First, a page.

Monday, March 30, 2015

Catching Up and Story Quilts

Wow! It's been a long time since I blogged. It's been a little busy! My student teacher finished up, I tried to take an actual break for Spring Break, I started working on my garden, I've been working on a presentation about Visual Thinking Strategies and Inquiry methods for a mini conference in my school district, and I accepted a new job! Next year, I'll be starting a new adventure as a PreK-12th grade art teacher in a small school district just 5 minutes outside my hometown. I've enjoyed my position for the last 6 years, but I'm looking forward to shaving about 70 minutes off my daily commute and having the chance to work more in depth with fewer students (less than half!)
Now, because we HAVE to have some photos, here are some 1st grade and Kindergarten story quilts from my student teacher's Tar Beach lesson. The students made a self portrait as if they were flying over a memory or something meaningful to them. Kindergarten students mounted a smaller piece of paper on colored construction paper and drew a border with construction paper crayons. 1st grade students glued 1 inch patterned paper squares around the border. Students from both grades wrote about what they were flying over and why. Their writing was one of the best parts of the project! When I take them down from the hallway, I hope to have time to add the sentences to Artsonia.

Wednesday, March 11, 2015

Primary Collages

Here are some collages ranging from 1st-3rd grade from last semester. You can see that some kids are still in the "scribble stage" of collage, while others play with composition and illustration. It's pretty fun to see the progression. Now that I've been using the Artsonia app, I'm getting artwork photographed and published more quickly. I know this will make it easier to look back and see student growth in different media and concepts.
I can't remember the story here, but it looks like a blue guy with a sword in the middle.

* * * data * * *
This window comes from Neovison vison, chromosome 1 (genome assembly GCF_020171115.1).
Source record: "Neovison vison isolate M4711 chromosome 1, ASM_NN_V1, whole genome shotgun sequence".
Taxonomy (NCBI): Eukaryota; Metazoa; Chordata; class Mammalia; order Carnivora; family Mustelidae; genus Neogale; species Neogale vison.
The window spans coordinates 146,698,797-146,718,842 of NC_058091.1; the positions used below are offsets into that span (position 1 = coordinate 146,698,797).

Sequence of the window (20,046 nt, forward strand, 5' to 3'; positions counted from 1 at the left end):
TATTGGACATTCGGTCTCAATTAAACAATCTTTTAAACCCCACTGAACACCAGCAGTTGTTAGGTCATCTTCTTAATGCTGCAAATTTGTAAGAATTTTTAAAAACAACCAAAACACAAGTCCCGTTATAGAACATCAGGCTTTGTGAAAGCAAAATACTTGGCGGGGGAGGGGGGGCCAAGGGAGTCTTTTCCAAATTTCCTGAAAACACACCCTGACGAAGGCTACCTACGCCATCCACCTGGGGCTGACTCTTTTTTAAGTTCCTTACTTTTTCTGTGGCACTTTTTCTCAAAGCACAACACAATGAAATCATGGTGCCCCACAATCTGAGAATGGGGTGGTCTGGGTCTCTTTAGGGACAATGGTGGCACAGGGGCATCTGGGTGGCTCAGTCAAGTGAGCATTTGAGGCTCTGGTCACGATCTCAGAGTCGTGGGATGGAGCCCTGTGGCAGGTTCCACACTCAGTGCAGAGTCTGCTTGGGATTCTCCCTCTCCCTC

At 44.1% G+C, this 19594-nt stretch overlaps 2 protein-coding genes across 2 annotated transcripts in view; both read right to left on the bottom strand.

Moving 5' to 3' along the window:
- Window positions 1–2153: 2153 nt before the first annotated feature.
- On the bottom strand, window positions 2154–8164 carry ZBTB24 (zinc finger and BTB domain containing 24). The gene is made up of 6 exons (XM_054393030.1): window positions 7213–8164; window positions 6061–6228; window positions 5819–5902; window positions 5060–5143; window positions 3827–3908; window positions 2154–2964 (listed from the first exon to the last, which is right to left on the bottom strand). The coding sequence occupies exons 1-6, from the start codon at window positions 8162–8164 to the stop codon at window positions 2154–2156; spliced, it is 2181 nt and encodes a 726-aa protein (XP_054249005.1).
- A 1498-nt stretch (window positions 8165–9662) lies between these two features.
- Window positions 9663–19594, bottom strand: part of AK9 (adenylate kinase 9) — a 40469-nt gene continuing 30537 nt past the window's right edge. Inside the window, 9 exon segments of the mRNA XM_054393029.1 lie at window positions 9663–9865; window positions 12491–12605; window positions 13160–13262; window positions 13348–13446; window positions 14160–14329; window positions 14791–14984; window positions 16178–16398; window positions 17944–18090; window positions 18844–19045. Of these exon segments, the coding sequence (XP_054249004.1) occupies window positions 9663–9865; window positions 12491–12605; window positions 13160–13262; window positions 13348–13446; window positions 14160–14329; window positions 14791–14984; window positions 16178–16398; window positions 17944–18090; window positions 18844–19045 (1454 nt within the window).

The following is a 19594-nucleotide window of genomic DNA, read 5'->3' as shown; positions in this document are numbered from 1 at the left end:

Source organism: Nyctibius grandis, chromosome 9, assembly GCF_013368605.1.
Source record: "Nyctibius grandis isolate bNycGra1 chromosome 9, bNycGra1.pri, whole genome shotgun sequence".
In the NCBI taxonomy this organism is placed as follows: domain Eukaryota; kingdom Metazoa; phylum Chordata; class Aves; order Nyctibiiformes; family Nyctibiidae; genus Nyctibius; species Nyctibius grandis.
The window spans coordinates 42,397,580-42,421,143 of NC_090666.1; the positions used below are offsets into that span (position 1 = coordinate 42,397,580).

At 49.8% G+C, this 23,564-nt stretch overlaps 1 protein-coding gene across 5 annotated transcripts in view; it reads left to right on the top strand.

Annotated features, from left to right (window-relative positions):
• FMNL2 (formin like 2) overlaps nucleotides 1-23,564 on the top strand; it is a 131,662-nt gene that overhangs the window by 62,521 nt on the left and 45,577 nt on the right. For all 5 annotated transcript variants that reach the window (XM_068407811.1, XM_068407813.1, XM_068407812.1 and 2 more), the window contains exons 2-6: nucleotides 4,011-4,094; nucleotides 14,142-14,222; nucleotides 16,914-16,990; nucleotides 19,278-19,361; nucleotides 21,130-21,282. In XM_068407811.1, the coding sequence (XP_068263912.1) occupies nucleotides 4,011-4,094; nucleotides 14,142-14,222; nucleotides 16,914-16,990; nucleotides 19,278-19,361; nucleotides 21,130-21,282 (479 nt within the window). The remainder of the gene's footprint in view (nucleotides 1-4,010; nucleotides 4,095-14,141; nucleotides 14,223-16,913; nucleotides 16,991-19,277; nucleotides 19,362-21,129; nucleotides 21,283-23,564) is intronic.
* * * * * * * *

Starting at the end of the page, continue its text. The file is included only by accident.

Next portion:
1st grader making use of lots of different papers in this collage portrait.
Some students go minimalist, while others take the more is more approach, trying out cutting different shapes.

Sunday, March 8, 2015

Color Theory and Painting Center Photos

The Blick challenge on the smARTteacher this month is to share photos of your classroom. I posted pictures of my painting center and they shared the color theory image on Facebook. Pretty soon after, there was a comment asking "Am I crazy? Why is yellow on the cool color example? And why is violet on the warm color example?"
Fair question. I just said that I was taught that purple and yellow could be warm and/or cool since they are split down the middle. Were any of you taught the same way I was? None of the other commenters act like they've ever heard of that.

I don't think any of my classes in university even talked about color theory. So I just go off of what I learned in high school. I think that a lot of color theory could come down to different perceptions. We learn in art that there is sometimes more than one right answer. Could this be another example? I said that my art teacher also taught that BROWN is a shade of ORANGE, therefore brown and blue would be complementary colors. A lot of art teachers can't agree on brown's complement, either.
If we learned anything from #thedress, it should be that people can have different perceptions of color. 
 Even primary colors can look different. Does blue ever look warm or red ever look cool, no. But I have seen some yellows that tend toward the warm side and some look cool. I love talking about colors- so interesting to me!

Here are the other painting center photos I shared on the smARTteacher:

How did you learn to classify purple and yellow? Am I the only one who was taught the either or thing?

Friday, March 6, 2015

Everything is Awesome- Lego YAM Bulletin Board

 The Youth Art Month bulletin board at my primary school is Lego themed. Ever since I watched the Lego Movie, I've been wanting to use the "Everything is Awesome" theme for art. This was a good chance!
I downloaded a free Lego font to print off the phrase. Big time saver.
To create the Lego mini figures, I posed an actual figure, photographed it in three positions, projected it onto big construction paper, and traced. My student teacher and I added color with color sticks and cut them out. I made a Lego brick template to trace for the top row and cut rectangles in different lengths to create the rest of the wall. I let early finishers choose a brick on which to write why they like art or why it's important before I stapled them onto the bulletin board.

Here are a few of the students' bricks.
"I care about art because it is fun and you get to paint. It is real fun. Everyone has good art. No one draws bad and draws good. It really means a lot to me and everyone come in peace. It is a lot of fun. It is full of fun."